May Phua gets "kancheong" for son's first year in primary school

30 December 2014 / 1 year 9 months ago

Judith Tan
The New Paper
Tuesday, Dec 30, 2014

It's back to school in five days' time. For some, it's starting out at the 'big school'. Judith Tan finds out from local actress May Phua how she prepares and copes with this rite of passage.

MAY PHUA, 38, Actress

She was one anxious mum when it came to preparing her elder son for his first year in primary school. Which explains why at the start of each year, memories of that time come flooding back.

Phua chalked up more than 40 volunteer-hours just to ensure that Ong Ix Shang, nine, would be able to get into Henry Park Primary, which is near their home. He will be in Primary 4 next year.

This was also because Shang had some health issues.

Phua says: "Should anything happen, we'd be able to get to Shang quickly. "He was quite a sickly child. It's rare for a baby boy to get urinary tract infection but he did, and it affected one of his kidneys. "So we get particularly kancheong (Cantonese for anxious) over him."

She laughs as she recounts her experience preparing him for the first day. She took care of all purchases, from schoolbooks to stationery and schoolbag.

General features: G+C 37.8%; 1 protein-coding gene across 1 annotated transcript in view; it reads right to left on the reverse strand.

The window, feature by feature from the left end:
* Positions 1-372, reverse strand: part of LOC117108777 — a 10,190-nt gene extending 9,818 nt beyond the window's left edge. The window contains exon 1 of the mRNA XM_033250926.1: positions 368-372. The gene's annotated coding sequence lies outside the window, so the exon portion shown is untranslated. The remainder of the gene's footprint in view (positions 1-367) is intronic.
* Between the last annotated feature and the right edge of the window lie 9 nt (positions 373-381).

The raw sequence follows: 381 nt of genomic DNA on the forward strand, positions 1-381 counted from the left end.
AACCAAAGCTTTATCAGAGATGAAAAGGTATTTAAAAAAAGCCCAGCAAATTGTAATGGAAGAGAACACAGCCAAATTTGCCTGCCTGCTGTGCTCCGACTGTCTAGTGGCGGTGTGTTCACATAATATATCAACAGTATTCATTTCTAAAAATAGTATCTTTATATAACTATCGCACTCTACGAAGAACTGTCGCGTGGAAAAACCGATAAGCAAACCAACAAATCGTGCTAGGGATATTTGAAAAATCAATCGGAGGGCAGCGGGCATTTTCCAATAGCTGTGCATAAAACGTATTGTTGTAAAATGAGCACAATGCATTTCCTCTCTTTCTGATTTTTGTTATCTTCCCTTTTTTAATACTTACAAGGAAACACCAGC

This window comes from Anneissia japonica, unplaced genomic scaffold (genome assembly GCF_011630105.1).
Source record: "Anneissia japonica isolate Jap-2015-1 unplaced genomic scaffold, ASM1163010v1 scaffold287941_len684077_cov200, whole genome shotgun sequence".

But the self-confessed "blur mum" ended up buying Shang's uniform three sizes too big.

Phua says: "I didn't know what sizes my boys wear. So, when the woman selling the uniforms said the bigger the better, I took her word.

"I realised how big the uniforms were only when my maid pointed out that Shang's shirt was so much larger than my own blouses.

"Thank God his grandmother could sew and she managed to sew elastic bands on the pants so they wouldn't drop off."

The good news: Shang will be wearing the same uniforms to school this Friday. Phua also admits that she spent the first week at the school, peering through the classroom windows to check on Shang.

She says:

"His father pretended everything was fine, yet returned secretly at every lunch period that week to record the boy buying his own food.

"It was also to assure everyone that Shang could take care of himself."

Phua says she is confident that her younger boy Keyan, five, will be able to take care of himself when he goes to primary school in 2016.

"His big brother will be there to show him the ropes."

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